- Nearly half the questions lodged by elected councillors have not had an answer from council officials within two months
- Part-time Mayor’s office only staffs phones for 4 hours each weekday
- Average wait time for phone calls to council contact centre was 5 minutes
Jason Perry, the £81,000 per year elected Mayor of Croydon, is fond of claiming that he is “listening” to residents.
But figures obtained by Inside Croydon prove that many residents have been left hanging on their phones, unable to get through to Perry’s council to speak to any officials.
Even elected councillors are being snubbed by a council enquiries system that is so slow that half their formal, written questions in Perry’s first months in office have not had any answer at all.
Inside Croydon has reported before how the borough’s part-time Mayor – Perry has refused to resign as a director of his family business, despite the full-time demands of the mayoralty – has his office staffed for just two hours each weekday morning and two hours in the afternoons – a total of just 20 hours each week.
But now we have obtained other official Town Hall statistics which show that executive efforts to distance the local authority from the people they are supposed to serve have made the council more remote than at any time in its history – and after the drastic cuts of the past two years, Croydon has too few staff to be able to provide even the most basic services of a properly functioning council.
According to figures obtained from the office of Katherine Kerswell, the council’s elusive £192,474 per year chief executive, in the first two months of Perry’s mayoralty the borough’s 70 councillors submitted 1,702 written questions.
The standard of these enquiries may vary, but these are the sort of questions which elected councillors are supposed to ask to keep hold the council’s professional staff to account on a broad range of the authority’s functions and services.
But according to Kerswell’s office, of those 1,702 questions submitted by July 9 this year, 805 of them were still “open” – that is, unresolved or answered. That represents 47per cent of the questions, nearly half, unanswered.
Of those, 418 of the questions were overdue an answer under the rules for handling councillor enquiries laid down by law: almost one-quarter.
According to one Katharine Street source, “This has been going on for years. Often, I would submit a councillor’s question on a time-sensitive issue, and I would be left waiting for an answer for so long that the response I eventually received would be months out of date by the time the council officers had got round to drafting it.
“It makes a mockery of the system, and makes council executives almost unaccountable – which is exactly how Croydon got into the mess it now finds itself in in the first place.”
Members of the public submitting Freedom of Information requests to Croydon Council, where the authority has a legal duty to furnish a response within 20 working days, tend to encounter even greater delays in seeking answers to their questions.
Often, FoI is the last resort for frustrated Council Tax-payers, after their attempts to get through on the Town Hall’s phone lines have been utterly thwarted.
Matters in that respect might be about to improve, with what council insiders describe as a “new and improved telephone system” having been installed and made operational from August 8.
The new system highlights quite how rotten the old council phone system had been allowed to become under the misrule of ex-CEO Jo “Negreedy” Negrini, who quit Fisher’s Folly two years ago this week with a pay-off of £437,000 of public cash.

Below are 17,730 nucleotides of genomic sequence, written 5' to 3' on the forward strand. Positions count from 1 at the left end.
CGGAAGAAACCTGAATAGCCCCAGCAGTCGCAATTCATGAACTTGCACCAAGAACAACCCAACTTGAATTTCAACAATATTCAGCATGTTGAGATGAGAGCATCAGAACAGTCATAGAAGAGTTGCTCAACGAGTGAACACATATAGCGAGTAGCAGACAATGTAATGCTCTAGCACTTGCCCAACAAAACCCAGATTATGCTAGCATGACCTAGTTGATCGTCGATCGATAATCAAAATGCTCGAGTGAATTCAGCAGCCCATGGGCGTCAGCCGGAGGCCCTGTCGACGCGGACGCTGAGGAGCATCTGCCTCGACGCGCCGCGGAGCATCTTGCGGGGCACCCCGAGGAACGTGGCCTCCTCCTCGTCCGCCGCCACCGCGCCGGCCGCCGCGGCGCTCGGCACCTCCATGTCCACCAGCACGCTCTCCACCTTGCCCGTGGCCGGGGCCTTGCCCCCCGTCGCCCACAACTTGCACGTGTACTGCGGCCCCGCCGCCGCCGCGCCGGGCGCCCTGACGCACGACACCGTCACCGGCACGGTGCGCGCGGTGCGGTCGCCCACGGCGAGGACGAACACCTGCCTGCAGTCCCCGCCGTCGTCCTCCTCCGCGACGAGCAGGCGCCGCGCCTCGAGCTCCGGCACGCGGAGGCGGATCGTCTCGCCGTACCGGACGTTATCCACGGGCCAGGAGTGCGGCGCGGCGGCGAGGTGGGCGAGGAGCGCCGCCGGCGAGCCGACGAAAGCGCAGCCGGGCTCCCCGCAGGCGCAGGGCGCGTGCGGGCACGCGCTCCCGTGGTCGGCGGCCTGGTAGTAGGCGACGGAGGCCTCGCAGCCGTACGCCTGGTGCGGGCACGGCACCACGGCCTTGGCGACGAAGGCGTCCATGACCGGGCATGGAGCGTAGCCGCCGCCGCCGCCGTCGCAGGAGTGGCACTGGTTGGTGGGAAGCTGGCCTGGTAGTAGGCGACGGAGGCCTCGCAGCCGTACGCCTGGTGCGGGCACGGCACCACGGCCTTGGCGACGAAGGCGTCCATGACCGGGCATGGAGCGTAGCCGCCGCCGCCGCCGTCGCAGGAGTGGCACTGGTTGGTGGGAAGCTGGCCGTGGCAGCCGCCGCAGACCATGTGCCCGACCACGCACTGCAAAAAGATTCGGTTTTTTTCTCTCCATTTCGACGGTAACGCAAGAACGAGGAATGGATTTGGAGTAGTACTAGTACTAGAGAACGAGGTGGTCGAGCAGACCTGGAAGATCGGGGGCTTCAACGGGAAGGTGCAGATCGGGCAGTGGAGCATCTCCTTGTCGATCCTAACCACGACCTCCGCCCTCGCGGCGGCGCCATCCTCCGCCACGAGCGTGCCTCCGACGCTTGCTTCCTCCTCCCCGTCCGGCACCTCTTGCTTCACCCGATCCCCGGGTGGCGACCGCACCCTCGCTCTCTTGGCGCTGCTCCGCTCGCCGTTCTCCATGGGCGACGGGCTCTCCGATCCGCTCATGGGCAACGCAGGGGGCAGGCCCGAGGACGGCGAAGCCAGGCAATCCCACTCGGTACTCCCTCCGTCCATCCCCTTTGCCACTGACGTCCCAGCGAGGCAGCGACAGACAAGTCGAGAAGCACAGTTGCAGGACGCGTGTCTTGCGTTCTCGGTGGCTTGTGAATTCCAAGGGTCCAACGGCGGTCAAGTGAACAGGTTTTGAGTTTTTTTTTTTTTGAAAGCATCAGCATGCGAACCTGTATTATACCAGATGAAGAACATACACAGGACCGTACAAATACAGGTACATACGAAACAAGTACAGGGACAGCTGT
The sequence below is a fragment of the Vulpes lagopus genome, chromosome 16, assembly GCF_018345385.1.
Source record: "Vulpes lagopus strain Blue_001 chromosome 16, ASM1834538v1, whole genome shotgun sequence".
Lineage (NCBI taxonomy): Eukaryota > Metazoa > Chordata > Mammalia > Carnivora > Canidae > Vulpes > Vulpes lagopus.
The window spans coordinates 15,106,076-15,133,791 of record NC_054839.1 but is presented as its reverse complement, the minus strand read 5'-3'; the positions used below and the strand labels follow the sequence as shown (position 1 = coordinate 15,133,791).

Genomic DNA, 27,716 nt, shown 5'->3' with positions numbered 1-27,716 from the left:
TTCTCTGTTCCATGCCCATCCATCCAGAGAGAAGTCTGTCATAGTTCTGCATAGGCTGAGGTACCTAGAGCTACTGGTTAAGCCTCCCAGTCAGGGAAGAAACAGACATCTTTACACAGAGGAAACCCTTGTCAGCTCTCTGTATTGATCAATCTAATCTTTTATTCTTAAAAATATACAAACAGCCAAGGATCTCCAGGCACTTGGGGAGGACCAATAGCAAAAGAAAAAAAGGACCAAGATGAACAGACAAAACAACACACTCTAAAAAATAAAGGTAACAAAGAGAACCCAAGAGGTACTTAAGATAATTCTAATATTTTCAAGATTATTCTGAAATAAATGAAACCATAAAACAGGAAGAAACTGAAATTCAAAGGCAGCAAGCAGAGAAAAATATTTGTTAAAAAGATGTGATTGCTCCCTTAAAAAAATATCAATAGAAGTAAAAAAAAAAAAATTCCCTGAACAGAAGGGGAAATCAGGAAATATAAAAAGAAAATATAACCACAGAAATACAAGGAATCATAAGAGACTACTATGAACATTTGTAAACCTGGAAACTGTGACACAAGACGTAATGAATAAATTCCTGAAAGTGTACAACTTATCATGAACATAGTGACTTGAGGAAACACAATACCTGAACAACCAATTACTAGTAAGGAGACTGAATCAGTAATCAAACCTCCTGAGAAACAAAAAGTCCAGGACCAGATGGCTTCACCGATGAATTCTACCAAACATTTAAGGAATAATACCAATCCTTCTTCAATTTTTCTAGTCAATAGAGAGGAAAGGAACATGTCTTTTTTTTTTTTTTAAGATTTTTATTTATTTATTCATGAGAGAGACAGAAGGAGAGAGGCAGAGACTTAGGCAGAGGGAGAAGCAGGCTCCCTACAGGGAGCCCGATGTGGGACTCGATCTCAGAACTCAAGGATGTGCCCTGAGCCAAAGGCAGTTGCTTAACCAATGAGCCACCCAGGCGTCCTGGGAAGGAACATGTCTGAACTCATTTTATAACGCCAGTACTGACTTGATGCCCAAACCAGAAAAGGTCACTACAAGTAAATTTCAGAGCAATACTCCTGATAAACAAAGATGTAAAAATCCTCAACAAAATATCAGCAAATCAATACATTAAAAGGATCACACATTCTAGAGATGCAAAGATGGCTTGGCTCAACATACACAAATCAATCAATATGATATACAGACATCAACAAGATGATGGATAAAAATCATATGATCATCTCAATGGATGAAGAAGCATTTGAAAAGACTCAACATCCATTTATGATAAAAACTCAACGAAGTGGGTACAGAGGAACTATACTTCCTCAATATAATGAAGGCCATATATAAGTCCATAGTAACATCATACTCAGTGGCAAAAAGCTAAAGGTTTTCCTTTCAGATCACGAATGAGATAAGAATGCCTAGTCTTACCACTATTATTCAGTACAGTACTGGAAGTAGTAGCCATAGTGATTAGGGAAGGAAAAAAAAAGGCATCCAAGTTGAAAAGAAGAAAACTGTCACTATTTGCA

Under Negrini and her predecessor, Nathan Elvery, council policy had been to make its staff as remote as possible from the public they are supposed to serve, steering as much business online as possible. Having a phone system which senior council staff admit was “outdated” assisted that cause, by making it evermore difficult for the public to ever actually speak to council staff.
According to a report circulated to councillors last week, under the old phone system the average waiting time for incoming calls to the council had reached five minutes – although this figure understates the true position since it includes many contacts where callers hang up on discovering that they face a potentially long wait for any response. Or those who might have been brusquely cut off.
On August 9, the first full day of the new telephony system, average call waiting time was down to 59seconds.
The council’s contact centre in Fisher’s Folly saw an increase of 23per cent in the number of calls taken compared to the Tuesday of the previous working week – 1,059 up from 809.
“Colleagues in the contact centre have reported the new system as ‘faster – quicker to connect people to the right number’, allowing them to ‘take more calls and help more people’,” according to the memo circulated to councillors.
“After years of using an outdated system, it is brilliant to have our new telephony service in place and already delivering,” Paul Golland, the council’s interim Chief Digital Officer, said in a message to staff.
Now all that remains for part-time Perry and the elusive Kerswell to do is to create more posts in that contact centre so that they extend its opening hours from the less-than business-like 10am to 4pm Monday to Friday, and so give the public more opportunities to call outside their own hours of work, in the mornings, evenings and on Saturdays.
But that would require them to answer some questions and exhibit more accountability. And to really listen.
Read more: Newman and Negrini’s pay-off: no papers, no notes, no reasons
Read more: CEO Negrini’s long campaign to shut down Inside Croydon
Read more: Council paid £25,000 for legal threats against Inside Croydon
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